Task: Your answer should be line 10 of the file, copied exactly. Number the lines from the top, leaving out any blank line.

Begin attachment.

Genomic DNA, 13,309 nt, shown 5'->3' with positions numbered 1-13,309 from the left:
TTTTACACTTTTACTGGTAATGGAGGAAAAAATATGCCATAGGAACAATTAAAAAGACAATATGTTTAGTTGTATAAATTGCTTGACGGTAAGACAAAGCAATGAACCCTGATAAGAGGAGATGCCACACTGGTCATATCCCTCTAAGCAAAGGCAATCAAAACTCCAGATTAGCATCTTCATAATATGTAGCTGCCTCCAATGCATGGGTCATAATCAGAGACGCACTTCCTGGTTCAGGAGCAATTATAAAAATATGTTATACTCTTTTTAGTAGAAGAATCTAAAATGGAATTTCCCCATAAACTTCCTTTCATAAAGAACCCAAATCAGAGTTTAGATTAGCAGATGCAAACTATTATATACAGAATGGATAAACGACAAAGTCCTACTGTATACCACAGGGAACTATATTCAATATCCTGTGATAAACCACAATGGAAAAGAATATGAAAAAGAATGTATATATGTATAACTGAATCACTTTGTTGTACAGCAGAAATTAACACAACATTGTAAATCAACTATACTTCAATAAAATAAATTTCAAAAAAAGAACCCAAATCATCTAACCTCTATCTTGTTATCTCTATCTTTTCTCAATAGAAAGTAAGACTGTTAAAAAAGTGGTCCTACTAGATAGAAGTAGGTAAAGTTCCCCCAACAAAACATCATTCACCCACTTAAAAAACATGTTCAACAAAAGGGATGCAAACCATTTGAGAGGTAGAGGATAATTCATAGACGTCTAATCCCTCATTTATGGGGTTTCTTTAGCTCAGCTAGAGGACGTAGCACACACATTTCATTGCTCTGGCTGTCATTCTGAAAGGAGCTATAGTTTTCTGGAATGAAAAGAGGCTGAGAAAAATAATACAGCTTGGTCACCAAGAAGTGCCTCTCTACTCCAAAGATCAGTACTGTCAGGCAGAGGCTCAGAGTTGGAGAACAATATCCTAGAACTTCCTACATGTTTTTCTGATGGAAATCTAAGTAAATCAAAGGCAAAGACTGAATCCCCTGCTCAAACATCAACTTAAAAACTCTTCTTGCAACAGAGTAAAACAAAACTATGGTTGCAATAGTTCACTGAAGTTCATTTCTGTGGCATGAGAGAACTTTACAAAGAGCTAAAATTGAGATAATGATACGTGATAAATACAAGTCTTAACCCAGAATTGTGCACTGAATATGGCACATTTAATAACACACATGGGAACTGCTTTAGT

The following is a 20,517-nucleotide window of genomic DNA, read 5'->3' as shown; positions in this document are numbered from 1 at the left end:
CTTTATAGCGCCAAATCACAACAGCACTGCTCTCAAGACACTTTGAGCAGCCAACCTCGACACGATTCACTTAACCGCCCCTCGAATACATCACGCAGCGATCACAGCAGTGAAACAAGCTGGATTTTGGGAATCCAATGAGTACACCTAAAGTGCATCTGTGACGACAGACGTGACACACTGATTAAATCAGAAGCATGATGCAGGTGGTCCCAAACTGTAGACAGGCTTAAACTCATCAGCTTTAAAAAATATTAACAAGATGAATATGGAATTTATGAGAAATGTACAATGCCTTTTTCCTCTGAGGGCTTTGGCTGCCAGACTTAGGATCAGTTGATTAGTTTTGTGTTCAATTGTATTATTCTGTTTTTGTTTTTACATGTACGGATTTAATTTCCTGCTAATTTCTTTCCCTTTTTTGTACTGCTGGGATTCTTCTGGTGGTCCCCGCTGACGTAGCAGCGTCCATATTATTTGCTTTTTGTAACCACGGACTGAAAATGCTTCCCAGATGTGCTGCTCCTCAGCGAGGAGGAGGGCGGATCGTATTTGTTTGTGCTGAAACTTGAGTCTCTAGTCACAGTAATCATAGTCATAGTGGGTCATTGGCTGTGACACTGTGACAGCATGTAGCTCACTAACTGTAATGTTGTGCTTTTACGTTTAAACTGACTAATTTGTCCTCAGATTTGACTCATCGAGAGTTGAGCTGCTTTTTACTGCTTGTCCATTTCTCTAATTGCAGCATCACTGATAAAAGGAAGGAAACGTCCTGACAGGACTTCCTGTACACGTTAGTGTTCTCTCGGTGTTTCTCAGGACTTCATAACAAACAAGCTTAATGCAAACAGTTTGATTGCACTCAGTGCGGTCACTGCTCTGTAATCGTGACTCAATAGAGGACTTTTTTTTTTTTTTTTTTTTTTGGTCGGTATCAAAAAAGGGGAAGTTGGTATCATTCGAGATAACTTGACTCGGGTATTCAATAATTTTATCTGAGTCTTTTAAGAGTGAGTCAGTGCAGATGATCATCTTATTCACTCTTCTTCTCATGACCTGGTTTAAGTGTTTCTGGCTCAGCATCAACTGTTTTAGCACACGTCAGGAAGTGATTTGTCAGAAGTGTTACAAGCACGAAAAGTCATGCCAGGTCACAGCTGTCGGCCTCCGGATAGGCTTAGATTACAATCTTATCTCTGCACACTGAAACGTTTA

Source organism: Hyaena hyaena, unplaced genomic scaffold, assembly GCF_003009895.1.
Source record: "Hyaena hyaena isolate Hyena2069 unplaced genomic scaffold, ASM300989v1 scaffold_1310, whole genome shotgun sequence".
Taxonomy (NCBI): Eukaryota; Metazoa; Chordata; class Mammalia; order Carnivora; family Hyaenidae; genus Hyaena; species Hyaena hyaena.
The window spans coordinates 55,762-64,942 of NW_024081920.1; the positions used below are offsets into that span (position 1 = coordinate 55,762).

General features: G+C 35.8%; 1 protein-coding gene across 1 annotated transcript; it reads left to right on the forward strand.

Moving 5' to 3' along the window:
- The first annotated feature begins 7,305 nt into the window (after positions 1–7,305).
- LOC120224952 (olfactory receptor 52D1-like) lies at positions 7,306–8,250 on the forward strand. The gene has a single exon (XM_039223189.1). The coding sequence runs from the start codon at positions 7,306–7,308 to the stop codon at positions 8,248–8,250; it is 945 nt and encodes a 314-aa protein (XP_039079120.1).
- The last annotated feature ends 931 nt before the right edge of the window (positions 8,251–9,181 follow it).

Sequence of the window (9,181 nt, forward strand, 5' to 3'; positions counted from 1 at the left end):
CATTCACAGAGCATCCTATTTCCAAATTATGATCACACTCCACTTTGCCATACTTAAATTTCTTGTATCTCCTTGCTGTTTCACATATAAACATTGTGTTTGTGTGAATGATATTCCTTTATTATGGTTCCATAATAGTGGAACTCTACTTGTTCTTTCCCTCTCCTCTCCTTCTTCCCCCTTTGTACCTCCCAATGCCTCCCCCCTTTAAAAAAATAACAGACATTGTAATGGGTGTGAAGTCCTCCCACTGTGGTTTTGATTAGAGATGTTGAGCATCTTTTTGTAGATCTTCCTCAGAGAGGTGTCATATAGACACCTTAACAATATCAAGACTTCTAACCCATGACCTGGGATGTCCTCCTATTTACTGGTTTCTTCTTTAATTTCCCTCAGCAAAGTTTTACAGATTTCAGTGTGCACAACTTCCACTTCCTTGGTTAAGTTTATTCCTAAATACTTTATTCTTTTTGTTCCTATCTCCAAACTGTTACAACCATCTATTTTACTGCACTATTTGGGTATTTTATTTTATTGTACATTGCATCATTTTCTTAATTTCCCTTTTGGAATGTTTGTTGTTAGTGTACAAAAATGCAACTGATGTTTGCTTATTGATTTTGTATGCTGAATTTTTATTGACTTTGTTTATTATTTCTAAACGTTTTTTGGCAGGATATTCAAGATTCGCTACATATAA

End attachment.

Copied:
Moving 5' to 3' along the window: